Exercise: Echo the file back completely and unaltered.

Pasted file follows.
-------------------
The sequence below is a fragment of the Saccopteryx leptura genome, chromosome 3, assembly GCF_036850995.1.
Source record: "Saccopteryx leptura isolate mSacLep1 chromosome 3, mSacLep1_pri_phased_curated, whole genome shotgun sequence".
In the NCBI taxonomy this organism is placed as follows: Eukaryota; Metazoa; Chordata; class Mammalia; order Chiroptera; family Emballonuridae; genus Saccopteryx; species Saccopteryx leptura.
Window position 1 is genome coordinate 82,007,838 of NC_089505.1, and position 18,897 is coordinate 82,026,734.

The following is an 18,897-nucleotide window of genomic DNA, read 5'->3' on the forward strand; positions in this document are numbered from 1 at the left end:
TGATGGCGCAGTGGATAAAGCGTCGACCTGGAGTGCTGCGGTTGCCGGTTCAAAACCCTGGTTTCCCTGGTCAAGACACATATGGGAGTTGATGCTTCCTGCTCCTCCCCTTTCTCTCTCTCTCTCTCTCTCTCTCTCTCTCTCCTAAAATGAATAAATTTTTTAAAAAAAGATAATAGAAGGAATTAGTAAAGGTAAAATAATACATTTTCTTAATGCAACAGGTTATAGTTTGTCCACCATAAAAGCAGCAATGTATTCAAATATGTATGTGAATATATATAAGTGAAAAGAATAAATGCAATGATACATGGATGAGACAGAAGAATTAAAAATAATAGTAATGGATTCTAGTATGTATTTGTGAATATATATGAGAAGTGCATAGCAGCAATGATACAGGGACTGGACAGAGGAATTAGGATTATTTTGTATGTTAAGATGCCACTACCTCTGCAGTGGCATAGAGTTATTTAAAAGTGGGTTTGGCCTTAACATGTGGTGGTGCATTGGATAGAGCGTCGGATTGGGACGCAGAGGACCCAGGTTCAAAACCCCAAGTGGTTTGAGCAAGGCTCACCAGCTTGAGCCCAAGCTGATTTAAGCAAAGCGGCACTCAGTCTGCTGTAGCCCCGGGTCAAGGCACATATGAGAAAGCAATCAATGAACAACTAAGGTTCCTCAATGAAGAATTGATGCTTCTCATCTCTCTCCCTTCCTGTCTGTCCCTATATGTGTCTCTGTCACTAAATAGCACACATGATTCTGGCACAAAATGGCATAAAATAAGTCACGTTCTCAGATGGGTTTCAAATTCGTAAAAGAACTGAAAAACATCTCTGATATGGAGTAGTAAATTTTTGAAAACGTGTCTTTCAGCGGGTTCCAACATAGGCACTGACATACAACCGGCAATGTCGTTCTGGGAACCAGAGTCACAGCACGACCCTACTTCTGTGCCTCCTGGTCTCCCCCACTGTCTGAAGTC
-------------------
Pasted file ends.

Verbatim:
The sequence below is a fragment of the Saccopteryx leptura genome, chromosome 3, assembly GCF_036850995.1.
Source record: "Saccopteryx leptura isolate mSacLep1 chromosome 3, mSacLep1_pri_phased_curated, whole genome shotgun sequence".
In the NCBI taxonomy this organism is placed as follows: Eukaryota; Metazoa; Chordata; class Mammalia; order Chiroptera; family Emballonuridae; genus Saccopteryx; species Saccopteryx leptura.
Window position 1 is genome coordinate 82,007,838 of NC_089505.1, and position 18,897 is coordinate 82,026,734.

The following is an 18,897-nucleotide window of genomic DNA, read 5'->3' on the forward strand; positions in this document are numbered from 1 at the left end:
TGATGGCGCAGTGGATAAAGCGTCGACCTGGAGTGCTGCGGTTGCCGGTTCAAAACCCTGGTTTCCCTGGTCAAGACACATATGGGAGTTGATGCTTCCTGCTCCTCCCCTTTCTCTCTCTCTCTCTCTCTCTCTCTCTCTCTCCTAAAATGAATAAATTTTTTAAAAAAAGATAATAGAAGGAATTAGTAAAGGTAAAATAATACATTTTCTTAATGCAACAGGTTATAGTTTGTCCACCATAAAAGCAGCAATGTATTCAAATATGTATGTGAATATATATAAGTGAAAAGAATAAATGCAATGATACATGGATGAGACAGAAGAATTAAAAATAATAGTAATGGATTCTAGTATGTATTTGTGAATATATATGAGAAGTGCATAGCAGCAATGATACAGGGACTGGACAGAGGAATTAGGATTATTTTGTATGTTAAGATGCCACTACCTCTGCAGTGGCATAGAGTTATTTAAAAGTGGGTTTGGCCTTAACATGTGGTGGTGCATTGGATAGAGCGTCGGATTGGGACGCAGAGGACCCAGGTTCAAAACCCCAAGTGGTTTGAGCAAGGCTCACCAGCTTGAGCCCAAGCTGATTTAAGCAAAGCGGCACTCAGTCTGCTGTAGCCCCGGGTCAAGGCACATATGAGAAAGCAATCAATGAACAACTAAGGTTCCTCAATGAAGAATTGATGCTTCTCATCTCTCTCCCTTCCTGTCTGTCCCTATATGTGTCTCTGTCACTAAATAGCACACATGATTCTGGCACAAAATGGCATAAAATAAGTCACGTTCTCAGATGGGTTTCAAATTCGTAAAAGAACTGAAAAACATCTCTGATATGGAGTAGTAAATTTTTGAAAACGTGTCTTTCAGCGGGTTCCAACATAGGCACTGACATACAACCGGCAATGTCGTTCTGGGAACCAGAGTCACAGCACGACCCTACTTCTGTGCCTCCTGGTCTCCCCCACTGTCTGAAGTC